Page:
Schegloff (1997) argued that analysts should focus on participant orientations and not import their own categories into participants’ discourse. Any analytic claim must be demonstrably evident in the recorded conversation. The analyst should not infer that, say gender, is important because one participant in a conversation is male and the other female. The analyst may assume it is relevant but cannot use it unless it is relevant to the participants and the conversation evidently draws on gender differences. However, that does not simply mean that it has to be a concept or category as specified in the words of the participants. Categories derived (inductively) from the analysis can be used. The male may, for example, not refer to gender explicitly but may, for example, make assumptions in the course of the conversation about physical strength based on his gender presuppositions. In which case this implied category can be used in the analysis.

What does it mean to draw out participant’s concepts in practice? In the example (CASE STUDY Transcribed conversation between husband and wife), Gale (2000) points out how a ‘detailed analysis of the discourse reveals how the not-yet-said of the family squabble emerges into the narrative’. This is a key element that in the course of a full therapy session may have been easy to miss. As he noted:

Generally, therapeutic conversation passes by quickly. It is recommended that clinicians take the time to slow down this talk, via transcribing segments of sessions, in order to examine the communication weave. This procedure, and through considering various phenomenon of talk…facilitates a mindfulness of one’s rhetorical practices and to key transitional moments that occur in therapy. (Gale, 2000)

Although Gale’s focus is on conversational analysis as an aid to therapeutic practice, the issue of identifying key issues is a general one.

Top

6.2.5.4.1 Is it possible to avoid imposing the analyst’s concepts?

The choice of details to be included in a transcript is based on the insights developed within conversational analysis. The approach emphasises sequential organisation of talk; and transcriptions tend to concentrate on pauses, overlaps and so on.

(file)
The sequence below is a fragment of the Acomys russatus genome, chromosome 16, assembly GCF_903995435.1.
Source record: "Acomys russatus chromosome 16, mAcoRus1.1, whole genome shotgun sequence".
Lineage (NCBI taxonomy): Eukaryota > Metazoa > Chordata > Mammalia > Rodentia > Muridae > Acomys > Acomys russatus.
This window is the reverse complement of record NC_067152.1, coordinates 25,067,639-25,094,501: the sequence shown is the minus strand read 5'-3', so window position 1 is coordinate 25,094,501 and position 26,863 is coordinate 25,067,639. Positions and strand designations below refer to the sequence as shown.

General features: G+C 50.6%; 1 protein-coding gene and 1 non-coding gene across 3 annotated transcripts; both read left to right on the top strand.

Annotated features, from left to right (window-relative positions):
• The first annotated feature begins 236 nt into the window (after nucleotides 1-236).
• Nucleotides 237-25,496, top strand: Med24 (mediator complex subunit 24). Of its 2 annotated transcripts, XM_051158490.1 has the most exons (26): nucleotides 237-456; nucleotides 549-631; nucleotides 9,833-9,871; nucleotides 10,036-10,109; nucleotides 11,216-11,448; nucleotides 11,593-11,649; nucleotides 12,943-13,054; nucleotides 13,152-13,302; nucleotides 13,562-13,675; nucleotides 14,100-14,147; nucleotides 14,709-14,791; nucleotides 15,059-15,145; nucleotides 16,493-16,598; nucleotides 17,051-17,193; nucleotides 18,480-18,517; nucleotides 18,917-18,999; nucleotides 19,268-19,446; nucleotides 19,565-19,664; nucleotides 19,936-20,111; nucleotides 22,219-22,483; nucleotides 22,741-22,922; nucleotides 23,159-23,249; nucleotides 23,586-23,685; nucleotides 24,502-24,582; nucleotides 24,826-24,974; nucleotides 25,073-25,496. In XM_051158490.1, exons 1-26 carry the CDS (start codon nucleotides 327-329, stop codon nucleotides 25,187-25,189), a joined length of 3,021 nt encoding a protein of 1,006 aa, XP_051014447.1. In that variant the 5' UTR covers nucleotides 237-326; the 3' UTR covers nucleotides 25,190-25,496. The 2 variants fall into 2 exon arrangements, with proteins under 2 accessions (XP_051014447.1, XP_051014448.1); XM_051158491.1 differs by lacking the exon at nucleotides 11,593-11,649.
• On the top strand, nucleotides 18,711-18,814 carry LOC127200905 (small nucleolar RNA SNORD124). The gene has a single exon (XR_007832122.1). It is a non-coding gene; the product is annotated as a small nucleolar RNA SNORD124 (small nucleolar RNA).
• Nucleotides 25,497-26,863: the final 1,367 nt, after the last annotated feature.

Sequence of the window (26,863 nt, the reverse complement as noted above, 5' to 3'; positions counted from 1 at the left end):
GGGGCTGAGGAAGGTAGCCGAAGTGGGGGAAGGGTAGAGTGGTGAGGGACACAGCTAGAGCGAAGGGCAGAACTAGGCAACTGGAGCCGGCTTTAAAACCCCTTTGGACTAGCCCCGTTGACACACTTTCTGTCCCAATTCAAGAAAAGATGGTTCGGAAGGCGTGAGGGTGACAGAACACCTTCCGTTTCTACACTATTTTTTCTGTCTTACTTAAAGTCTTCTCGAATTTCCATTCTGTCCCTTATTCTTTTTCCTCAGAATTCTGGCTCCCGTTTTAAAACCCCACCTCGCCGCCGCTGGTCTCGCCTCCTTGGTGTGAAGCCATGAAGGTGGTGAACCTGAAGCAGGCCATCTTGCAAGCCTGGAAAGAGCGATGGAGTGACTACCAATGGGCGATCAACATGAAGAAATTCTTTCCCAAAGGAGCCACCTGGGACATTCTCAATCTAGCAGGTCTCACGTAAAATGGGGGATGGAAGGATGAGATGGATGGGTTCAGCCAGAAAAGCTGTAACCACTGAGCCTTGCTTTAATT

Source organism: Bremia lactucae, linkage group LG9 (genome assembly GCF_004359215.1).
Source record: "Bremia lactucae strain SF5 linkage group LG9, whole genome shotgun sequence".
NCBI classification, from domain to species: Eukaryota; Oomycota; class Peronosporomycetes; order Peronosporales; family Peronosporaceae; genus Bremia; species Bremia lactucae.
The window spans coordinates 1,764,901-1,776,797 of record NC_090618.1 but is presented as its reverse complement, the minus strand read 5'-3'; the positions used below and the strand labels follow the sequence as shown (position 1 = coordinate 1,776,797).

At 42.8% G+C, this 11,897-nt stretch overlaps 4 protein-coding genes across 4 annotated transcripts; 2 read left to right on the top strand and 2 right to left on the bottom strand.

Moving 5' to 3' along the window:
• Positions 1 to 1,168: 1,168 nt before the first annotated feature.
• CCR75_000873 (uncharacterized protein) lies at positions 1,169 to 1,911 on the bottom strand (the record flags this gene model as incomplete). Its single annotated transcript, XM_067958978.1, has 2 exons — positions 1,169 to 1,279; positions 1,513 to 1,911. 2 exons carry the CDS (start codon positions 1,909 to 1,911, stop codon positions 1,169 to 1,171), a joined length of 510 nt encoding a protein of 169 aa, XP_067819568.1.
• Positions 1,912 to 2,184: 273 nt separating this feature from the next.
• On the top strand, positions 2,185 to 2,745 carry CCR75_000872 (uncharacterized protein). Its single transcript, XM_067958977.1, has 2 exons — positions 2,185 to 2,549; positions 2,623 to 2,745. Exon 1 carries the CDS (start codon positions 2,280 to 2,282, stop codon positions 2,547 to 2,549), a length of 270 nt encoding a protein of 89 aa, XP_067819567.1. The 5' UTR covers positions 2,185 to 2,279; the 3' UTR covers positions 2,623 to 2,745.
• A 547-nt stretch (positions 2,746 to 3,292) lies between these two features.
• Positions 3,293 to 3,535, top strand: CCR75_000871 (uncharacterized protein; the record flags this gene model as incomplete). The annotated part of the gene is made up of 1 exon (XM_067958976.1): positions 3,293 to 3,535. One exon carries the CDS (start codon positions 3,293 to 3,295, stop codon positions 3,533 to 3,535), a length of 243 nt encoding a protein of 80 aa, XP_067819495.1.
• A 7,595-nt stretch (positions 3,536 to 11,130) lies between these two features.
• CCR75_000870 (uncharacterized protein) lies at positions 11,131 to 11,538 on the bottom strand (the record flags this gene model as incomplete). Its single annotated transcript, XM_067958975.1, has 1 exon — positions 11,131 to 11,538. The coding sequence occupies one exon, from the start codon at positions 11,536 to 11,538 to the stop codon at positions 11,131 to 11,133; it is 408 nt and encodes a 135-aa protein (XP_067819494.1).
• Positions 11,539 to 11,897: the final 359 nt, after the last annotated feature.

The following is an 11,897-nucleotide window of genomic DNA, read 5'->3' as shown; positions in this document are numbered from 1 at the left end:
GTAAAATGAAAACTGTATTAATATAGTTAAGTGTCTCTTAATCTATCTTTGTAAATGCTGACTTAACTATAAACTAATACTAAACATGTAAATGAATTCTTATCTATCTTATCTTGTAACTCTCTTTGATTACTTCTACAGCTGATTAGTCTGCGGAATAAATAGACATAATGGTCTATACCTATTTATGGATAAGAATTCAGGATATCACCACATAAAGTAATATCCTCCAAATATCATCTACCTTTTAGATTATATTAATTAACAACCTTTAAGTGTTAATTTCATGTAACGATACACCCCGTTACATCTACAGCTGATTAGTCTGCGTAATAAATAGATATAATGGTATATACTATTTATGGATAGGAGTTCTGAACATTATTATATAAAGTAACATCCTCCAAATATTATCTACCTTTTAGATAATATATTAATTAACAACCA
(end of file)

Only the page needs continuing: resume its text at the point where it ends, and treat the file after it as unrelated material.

However, conversation analysts emphasise that transcriptions should not be made with a specific research problem or hypothesis in mind; the transcription should provide data for inductive analysis. Ideally, analysts would like a large number of very detailed transcripts that could be used to analyse specific phenomena. However, it is not clear that this ideal is approached in much conversation analysis.

Wetherell (1998, p. 403) pointed out that analysts decide what fragment of the conversation is to be analysed and in so doing impose their own categories and concerns, ignoring not only previous conversations but rendering irrelevant previous turns in the same continuing conversation. For her ‘the problem with conversation analysis is that they rarely raise their eyes from the next turn in the conversation, and, further, this is not an entire conversation or sizeable slice of social life but usually a tiny fragment’ (Wetherell, 1998, p. 402).

The presumption of the sanctity of the data, as though conversations exist independently of the analysts’ frames of reference and that the intention of the speakers can be drawn out inductively, leads to conversation analysis refusing to acknowledge the presence of ‘pre-existing’ categories. This includes any contextual information that would help make sense of the conversation, for example, the family set up within which the conversation is taking place. However, the conversation analyst is not a blank piece of paper on which the conversation is drawn.

Thus it is difficult to see how conversation analysis can avoid importing their own concepts, either through an awareness of the context, because they are looking for particular types of interaction or because they cannot avoid their own preconceptions.

In short, conversation analysts have to address whether they are using their own concepts to organise the data or whether the data reveals that they are looking at a particular type of conversation. Slembrouck (2006) questions whether it is at all feasible to separate these ‘two moments of categorisation’?

Next 6.2.6 Examples of how conversation analysis has been used